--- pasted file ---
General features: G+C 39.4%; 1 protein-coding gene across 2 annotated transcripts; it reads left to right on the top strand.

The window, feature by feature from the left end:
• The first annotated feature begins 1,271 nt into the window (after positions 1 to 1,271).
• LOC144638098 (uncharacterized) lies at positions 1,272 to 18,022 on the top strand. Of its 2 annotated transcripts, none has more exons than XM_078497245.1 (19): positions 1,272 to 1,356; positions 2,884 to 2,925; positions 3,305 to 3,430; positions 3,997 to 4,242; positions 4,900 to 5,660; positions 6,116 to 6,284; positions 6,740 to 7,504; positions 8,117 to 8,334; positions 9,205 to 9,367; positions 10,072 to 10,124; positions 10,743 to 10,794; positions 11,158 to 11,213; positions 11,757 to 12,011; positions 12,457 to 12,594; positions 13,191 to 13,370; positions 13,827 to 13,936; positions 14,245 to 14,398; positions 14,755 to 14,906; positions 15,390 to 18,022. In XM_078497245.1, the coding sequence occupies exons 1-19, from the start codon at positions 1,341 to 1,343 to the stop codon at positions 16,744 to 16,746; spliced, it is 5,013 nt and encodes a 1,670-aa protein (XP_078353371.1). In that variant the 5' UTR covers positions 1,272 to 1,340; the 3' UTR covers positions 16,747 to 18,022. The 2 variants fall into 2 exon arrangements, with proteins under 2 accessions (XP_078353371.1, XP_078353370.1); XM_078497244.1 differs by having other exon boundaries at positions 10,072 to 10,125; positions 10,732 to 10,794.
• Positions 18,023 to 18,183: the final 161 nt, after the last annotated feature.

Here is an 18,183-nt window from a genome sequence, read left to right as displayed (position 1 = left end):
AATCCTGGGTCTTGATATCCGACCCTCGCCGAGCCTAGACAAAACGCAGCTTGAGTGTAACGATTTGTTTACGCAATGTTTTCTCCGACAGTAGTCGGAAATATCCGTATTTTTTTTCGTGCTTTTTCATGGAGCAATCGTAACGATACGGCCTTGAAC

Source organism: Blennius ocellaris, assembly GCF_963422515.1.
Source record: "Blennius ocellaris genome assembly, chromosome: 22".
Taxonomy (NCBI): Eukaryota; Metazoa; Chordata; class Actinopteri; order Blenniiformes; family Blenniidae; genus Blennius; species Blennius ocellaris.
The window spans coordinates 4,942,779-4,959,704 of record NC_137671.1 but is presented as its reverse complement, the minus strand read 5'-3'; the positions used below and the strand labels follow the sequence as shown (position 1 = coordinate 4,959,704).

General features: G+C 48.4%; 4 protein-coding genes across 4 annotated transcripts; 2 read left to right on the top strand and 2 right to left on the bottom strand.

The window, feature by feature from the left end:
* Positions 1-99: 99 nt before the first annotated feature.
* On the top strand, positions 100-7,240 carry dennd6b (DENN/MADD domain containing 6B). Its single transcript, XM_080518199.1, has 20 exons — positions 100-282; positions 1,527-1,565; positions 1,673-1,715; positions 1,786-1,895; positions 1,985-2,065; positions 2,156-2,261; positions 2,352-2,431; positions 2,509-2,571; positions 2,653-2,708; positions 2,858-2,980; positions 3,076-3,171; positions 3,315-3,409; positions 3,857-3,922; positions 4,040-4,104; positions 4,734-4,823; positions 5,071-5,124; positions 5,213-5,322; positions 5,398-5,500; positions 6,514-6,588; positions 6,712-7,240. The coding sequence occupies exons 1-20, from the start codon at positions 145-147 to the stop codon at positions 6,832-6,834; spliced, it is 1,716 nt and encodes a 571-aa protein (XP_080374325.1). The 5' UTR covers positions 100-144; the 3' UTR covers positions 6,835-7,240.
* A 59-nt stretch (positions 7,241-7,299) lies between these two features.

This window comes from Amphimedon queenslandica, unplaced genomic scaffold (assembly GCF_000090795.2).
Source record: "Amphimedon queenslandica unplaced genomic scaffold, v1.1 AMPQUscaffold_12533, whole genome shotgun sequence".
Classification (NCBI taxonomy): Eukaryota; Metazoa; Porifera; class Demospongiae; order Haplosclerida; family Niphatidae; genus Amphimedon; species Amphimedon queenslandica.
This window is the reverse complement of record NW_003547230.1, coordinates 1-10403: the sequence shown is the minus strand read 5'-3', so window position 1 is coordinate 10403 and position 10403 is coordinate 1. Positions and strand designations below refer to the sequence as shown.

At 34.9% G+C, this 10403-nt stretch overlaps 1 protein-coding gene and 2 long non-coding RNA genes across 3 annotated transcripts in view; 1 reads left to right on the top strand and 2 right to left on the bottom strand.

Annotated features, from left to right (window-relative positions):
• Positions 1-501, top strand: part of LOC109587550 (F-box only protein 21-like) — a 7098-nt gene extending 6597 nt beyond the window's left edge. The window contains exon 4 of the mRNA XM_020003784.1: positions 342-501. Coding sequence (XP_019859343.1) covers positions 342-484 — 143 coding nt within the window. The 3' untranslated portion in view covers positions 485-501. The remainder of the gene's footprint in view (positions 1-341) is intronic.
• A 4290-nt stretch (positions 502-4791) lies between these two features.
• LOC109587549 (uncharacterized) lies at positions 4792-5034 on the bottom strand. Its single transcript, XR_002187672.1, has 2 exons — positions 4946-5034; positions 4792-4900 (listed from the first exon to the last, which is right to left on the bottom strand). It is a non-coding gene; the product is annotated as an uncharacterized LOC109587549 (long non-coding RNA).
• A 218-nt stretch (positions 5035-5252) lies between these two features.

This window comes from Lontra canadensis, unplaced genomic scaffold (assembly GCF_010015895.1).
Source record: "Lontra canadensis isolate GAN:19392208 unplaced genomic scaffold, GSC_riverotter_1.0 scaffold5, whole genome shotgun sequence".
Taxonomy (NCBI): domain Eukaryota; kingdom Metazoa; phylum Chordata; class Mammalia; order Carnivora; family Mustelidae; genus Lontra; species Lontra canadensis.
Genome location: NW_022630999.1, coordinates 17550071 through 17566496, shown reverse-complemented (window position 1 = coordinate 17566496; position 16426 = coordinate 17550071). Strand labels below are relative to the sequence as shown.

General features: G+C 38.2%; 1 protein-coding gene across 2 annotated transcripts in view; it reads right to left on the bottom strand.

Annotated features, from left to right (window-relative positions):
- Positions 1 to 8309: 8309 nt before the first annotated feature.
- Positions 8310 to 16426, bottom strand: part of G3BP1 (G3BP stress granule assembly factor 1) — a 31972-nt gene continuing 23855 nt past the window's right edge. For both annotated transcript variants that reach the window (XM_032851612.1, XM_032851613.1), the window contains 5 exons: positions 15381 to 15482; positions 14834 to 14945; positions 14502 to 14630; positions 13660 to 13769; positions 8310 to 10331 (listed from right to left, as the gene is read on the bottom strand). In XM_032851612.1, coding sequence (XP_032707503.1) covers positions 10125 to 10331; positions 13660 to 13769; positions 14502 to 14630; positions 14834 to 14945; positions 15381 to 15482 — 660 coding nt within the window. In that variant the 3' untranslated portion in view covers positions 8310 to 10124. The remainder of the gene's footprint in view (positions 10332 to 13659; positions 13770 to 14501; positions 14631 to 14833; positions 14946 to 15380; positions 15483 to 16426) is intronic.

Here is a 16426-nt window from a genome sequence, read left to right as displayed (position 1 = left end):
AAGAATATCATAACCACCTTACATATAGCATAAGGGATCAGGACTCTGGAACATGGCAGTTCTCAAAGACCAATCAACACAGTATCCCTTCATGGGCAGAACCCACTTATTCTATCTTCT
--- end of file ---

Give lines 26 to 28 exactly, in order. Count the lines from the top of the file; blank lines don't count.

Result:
• A 218-nt stretch (positions 5035-5252) lies between these two features.

This window comes from Lontra canadensis, unplaced genomic scaffold (assembly GCF_010015895.1).
Source record: "Lontra canadensis isolate GAN:19392208 unplaced genomic scaffold, GSC_riverotter_1.0 scaffold5, whole genome shotgun sequence".